The Tangled Web

Melody McKinnon explores the mindset of today's Web savvy pet parents to improve consumer relations and develop effective marketing strategies.

ASPCA goes to blog source to nip nasty rumor

Even the most sincere gestures can be misinterpreted and irresponsibly reported online, as the American Society for the Prevention of Cruelty to Animals found out after it released its new video in honor of Adopt a Cat Month. 'Hover Cat' taps into the cat viral video craze with a trendy message encouraging people to adopt the next viral video star. The movie stars Nightline anchor, Dan Harris, and his adopted feline.

Ariel Wulff, Contributing Editor at Pet Pardon News, saw the video and decided to write about it. Unfortunately, she did some serious assuming about how it was made.

"The ASPCA adoption video 'Hover Cat' is receiving backlash from the animal rights community due to the repeated tossing and dropping of a cat into the air, to achieve a floating effect," Ms. Wulff states. "The video is a series of still shots that are edited and repeated to achieve the desired effect. Most of the still shots are of the cat being dropped or thrown in the air."

Fortunately, that isn't how the effects were produced. Like most things in video, movies or TV, special effect tricks were used to achieve the final visual. Nothing as crude as "tossing" a live cat was done at all.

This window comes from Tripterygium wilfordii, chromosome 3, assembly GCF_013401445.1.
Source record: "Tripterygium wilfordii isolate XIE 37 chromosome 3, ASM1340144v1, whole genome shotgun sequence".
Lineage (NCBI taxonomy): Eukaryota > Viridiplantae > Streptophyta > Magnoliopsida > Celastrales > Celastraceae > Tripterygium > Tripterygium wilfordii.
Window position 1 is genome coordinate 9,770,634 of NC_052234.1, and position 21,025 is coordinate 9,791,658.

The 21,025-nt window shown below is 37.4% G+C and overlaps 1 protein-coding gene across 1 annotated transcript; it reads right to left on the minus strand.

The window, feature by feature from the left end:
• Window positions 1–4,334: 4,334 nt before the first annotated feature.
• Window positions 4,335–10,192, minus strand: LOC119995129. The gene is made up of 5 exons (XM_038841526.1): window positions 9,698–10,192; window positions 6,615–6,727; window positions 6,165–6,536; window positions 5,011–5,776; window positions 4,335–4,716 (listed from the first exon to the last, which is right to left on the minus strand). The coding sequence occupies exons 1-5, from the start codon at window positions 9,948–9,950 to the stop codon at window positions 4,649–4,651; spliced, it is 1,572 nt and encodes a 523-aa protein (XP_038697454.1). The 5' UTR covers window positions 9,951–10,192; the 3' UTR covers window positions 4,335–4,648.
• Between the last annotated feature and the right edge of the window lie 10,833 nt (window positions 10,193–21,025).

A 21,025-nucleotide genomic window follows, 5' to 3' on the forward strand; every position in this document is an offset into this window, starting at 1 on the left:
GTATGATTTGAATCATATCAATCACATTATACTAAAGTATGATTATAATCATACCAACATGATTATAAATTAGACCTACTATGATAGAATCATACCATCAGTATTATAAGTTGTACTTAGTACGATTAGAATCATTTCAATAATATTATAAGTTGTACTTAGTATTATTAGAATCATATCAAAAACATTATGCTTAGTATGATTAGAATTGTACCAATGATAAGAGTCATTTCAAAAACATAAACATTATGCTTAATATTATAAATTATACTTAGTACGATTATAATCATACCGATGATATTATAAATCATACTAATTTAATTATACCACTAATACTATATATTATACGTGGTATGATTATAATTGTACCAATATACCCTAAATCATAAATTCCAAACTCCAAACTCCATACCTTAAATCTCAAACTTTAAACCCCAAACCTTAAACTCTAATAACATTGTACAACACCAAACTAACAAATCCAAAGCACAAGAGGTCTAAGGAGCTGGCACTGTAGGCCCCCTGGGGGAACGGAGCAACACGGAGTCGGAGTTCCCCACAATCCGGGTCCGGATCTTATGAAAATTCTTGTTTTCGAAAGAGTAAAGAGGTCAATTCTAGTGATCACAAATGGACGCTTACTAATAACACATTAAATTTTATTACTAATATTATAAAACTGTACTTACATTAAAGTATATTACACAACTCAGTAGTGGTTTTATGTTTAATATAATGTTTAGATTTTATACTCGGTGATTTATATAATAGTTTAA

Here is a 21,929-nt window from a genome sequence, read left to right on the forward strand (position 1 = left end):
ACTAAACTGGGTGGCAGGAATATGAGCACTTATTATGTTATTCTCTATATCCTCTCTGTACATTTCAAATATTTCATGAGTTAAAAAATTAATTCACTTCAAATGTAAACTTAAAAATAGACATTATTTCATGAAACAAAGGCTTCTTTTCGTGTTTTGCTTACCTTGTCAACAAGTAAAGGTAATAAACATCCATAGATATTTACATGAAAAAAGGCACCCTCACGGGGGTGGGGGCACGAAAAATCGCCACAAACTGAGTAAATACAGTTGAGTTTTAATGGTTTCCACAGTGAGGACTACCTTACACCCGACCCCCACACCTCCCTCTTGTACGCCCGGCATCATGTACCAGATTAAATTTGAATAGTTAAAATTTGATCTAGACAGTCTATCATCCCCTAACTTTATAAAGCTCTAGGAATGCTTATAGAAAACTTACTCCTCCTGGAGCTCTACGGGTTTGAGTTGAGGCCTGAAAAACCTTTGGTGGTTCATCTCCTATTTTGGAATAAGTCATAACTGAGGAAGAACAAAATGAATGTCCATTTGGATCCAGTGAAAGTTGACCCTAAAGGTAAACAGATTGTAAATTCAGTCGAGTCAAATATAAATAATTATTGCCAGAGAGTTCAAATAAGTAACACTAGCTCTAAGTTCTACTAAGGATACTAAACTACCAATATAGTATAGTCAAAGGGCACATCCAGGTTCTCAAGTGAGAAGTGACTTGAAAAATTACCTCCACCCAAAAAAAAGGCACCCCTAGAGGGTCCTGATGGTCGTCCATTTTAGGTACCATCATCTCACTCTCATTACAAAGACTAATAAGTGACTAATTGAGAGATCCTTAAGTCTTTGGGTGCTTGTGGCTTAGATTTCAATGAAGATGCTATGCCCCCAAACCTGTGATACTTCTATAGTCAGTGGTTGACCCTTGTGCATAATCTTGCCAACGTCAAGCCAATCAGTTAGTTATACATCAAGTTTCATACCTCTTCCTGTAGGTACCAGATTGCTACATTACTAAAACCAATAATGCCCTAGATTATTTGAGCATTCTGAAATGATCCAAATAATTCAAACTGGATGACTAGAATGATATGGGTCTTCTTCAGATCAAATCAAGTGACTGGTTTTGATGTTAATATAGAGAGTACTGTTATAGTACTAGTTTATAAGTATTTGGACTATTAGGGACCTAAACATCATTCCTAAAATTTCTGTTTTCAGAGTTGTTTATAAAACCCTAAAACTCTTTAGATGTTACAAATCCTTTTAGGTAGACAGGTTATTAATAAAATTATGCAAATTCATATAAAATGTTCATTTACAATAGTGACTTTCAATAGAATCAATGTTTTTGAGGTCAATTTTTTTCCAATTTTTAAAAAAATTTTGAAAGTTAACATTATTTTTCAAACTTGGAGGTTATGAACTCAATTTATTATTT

This is a situation that petfood brands have been in many times. There are always people who are more interested in shock value and attacks than the truth, which results in online statements being presented as facts with no factual basis. These false statements can then be repeated around the Web and suddenly the company finds itself in the middle of a PR nightmare that it didn't deserve.

We can learn from the ASPCA's response to this budding rumor. A representative posted a comment on Facebook to this story that effectively doused the rumor before the flames were fanned further.

Their response is a perfect example of the kind of social monitoring and management I've written about before. A critical part of your social marketer's job description should include actively searching for, and addressing, online statements made about your company. Facts wrapped up in empathy and decorum can go a long way toward clearing your name before irresponsible reporting does a number on it across the Internet.

Additionally, this situation demonstrates the opportunity to learn from social feedback. I'm willing to bet that the next ASPCA video will include a statement about no animals being harmed. If it uses special effects, they could include information that briefly explains how the effects were achieved.

It also serves as a reminder for companies to have policies in place for social marketing and public relations. These policies should include training in responsible reporting and fact verification for all statements published online, especially those that could be classed as slanderous.

The overwhelming amount of information available about online reputation management may discourage businesses from tackling it at all. Examples like this one demonstrate how simple and effective the practice really is. It truly comes down to an honest, straightforward representation of the facts shared in a professional manner. Silence puts your brand in the hands (and imagination) of others.

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